10. Paris warns Tel Aviv against insisting on a deal with Hamas to release abducted Israeli soldier Gilad Shalit before easing Gaza blockade. French Foreign Minister Bernard Kouchner on Friday said that the French government supports an Egyptian proposal for a truce between Israel and Hamas in the Gaza Strip. Paris believes it is unnecessary to link Shalit with any cease-fire deal. The two issues should be worked out simultaneously but the one should not be conditioned on the other, said Kouchner. He also confirmed that France and the Palestinian side have been holding indirect negotiations mediated by Syria, Qatar and Norway. Earlier it was reported that French President President Nicholas Sarkozy was in talks with officials from the three countries to help release Shalit, who holds French citizenship. Israel refuses to lift its crippling siege on Gaza, waiting for an answer from Hamas and Egypt on a proposal for talks in Cairo on a new list of Palestinian prisoners to be released in return for Shalit. On Thursday, outgoing Israeli Prime Minister Ehud Olmert confirmed its readiness to release "hundreds" of Palestinians on the condition that Hamas frees Gilad Shalit. However, he conditioned the opening of the Rafah border crossing on the release of the captive Israeli soldier. Hamas maintains it would release Shalit in exchange for hundreds of Palestinian prisoners whose names have been delivered to Israeli officials. The Islamic movement says the case of Shalit should remain separate from that of the ceasefire talks, adding that in case of a truce Tel Aviv should lift its 19-month blockade of the Gaza Strip. http://www.presstv.ir/detail.aspx?id=86268...ionid=351020202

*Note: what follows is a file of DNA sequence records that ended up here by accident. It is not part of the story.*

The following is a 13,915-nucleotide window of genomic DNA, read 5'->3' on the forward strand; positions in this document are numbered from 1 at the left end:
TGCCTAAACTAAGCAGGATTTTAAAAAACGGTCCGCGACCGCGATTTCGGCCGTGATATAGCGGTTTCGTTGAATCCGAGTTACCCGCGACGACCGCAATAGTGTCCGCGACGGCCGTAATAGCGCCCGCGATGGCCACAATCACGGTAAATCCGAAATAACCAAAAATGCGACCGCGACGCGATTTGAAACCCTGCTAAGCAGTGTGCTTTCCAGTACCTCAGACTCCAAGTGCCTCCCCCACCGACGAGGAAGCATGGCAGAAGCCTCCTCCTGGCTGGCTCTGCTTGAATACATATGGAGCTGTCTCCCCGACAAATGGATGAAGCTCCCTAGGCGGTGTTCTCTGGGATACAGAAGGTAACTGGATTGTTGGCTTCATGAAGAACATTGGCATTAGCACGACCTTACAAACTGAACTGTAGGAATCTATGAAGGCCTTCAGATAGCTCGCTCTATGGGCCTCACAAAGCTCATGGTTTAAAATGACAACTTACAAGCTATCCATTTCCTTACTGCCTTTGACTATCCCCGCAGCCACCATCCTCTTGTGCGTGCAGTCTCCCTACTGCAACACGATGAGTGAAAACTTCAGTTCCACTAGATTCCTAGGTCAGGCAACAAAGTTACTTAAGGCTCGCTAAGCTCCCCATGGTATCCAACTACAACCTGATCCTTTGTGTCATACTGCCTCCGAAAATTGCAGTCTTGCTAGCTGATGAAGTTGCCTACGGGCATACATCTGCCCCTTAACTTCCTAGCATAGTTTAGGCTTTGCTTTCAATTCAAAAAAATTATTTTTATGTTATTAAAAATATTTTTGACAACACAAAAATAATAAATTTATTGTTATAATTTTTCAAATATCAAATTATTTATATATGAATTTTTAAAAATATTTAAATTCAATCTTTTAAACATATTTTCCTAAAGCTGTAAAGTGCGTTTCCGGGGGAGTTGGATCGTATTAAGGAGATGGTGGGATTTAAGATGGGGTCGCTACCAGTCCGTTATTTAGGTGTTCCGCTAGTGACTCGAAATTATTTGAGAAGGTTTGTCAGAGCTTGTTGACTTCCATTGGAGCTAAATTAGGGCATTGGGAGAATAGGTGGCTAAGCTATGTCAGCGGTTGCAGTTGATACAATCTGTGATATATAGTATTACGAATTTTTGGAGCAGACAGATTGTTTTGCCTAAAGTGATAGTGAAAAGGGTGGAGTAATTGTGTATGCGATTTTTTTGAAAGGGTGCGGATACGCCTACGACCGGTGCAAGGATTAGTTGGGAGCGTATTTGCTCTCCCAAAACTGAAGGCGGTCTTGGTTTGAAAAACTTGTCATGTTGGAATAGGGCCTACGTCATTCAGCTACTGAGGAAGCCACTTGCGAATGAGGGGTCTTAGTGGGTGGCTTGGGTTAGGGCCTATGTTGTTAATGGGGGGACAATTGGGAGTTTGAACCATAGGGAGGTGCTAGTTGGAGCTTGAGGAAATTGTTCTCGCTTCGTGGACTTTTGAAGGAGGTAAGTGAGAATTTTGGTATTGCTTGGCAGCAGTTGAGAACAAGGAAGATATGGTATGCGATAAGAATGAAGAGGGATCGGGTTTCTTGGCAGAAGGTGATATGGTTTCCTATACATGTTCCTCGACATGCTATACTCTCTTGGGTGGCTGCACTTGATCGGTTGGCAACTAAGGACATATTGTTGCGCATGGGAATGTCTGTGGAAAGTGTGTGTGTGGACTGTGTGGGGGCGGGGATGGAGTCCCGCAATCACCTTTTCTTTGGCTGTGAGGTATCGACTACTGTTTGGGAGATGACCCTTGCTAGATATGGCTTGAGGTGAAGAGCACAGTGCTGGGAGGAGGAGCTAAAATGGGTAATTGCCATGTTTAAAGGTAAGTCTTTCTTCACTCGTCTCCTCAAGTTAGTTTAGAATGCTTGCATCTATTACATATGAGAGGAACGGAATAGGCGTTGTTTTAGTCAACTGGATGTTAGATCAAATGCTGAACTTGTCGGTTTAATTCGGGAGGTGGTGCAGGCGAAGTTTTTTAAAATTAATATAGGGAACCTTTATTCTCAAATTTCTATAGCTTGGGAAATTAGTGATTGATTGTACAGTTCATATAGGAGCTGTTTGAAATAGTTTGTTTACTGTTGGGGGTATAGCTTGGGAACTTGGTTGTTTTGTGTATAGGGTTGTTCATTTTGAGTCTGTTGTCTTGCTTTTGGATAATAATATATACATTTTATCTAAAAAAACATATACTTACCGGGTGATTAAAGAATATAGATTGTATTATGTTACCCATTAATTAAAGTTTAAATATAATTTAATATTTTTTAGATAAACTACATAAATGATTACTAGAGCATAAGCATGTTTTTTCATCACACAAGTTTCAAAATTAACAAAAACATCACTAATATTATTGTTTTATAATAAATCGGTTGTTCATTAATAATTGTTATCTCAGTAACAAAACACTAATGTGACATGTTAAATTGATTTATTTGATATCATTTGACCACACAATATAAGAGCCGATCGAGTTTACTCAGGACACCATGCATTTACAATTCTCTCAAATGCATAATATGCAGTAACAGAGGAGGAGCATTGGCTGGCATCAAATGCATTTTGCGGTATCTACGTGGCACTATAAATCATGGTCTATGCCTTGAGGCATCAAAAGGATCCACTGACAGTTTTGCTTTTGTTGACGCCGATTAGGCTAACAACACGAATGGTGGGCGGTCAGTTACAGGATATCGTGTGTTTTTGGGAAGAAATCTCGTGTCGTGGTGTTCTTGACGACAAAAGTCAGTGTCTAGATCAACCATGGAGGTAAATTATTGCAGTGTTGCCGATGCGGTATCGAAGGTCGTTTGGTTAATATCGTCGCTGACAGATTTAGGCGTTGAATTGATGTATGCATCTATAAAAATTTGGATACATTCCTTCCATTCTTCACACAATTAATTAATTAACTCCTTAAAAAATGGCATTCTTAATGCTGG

U ASL....?

  12. Pardon my ignorance - but I don't get it. Are you trying to say that they are agents of the Americans, or that they're not? Because there was nothing in those mini-biographies which would indicate that they were US agents.
  • Create New...